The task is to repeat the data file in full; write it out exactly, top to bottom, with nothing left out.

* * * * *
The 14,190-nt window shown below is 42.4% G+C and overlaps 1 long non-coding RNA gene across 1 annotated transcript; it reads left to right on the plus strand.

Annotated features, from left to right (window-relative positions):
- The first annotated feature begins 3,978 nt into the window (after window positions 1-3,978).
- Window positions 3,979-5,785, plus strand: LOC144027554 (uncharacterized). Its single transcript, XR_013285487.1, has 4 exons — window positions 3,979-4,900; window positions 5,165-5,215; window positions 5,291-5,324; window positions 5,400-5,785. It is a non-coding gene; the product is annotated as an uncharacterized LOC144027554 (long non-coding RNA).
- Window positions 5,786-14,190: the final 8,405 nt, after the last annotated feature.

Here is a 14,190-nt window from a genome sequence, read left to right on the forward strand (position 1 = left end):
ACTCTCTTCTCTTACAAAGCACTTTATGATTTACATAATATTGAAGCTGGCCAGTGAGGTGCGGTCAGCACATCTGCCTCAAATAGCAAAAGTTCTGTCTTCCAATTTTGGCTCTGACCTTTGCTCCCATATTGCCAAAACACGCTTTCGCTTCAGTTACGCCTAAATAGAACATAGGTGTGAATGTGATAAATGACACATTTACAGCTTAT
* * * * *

The 14,190-nt window shown below is 42.4% G+C and overlaps 1 long non-coding RNA gene across 1 annotated transcript; it reads left to right on the plus strand.

Annotated features, from left to right (window-relative positions):
- The first annotated feature begins 3,978 nt into the window (after window positions 1-3,978).
- Window positions 3,979-5,785, plus strand: LOC144027554 (uncharacterized). Its single transcript, XR_013285487.1, has 4 exons — window positions 3,979-4,900; window positions 5,165-5,215; window positions 5,291-5,324; window positions 5,400-5,785. It is a non-coding gene; the product is annotated as an uncharacterized LOC144027554 (long non-coding RNA).
- Window positions 5,786-14,190: the final 8,405 nt, after the last annotated feature.

Here is a 14,190-nt window from a genome sequence, read left to right on the forward strand (position 1 = left end):
ACTCTCTTCTCTTACAAAGCACTTTATGATTTACATAATATTGAAGCTGGCCAGTGAGGTGCGGTCAGCACATCTGCCTCAAATAGCAAAAGTTCTGTCTTCCAATTTTGGCTCTGACCTTTGCTCCCATATTGCCAAAACACGCTTTCGCTTCAGTTACGCCTAAATAGAACATAGGTGTGAATGTGATAAATGACACATTTACAGCTTAT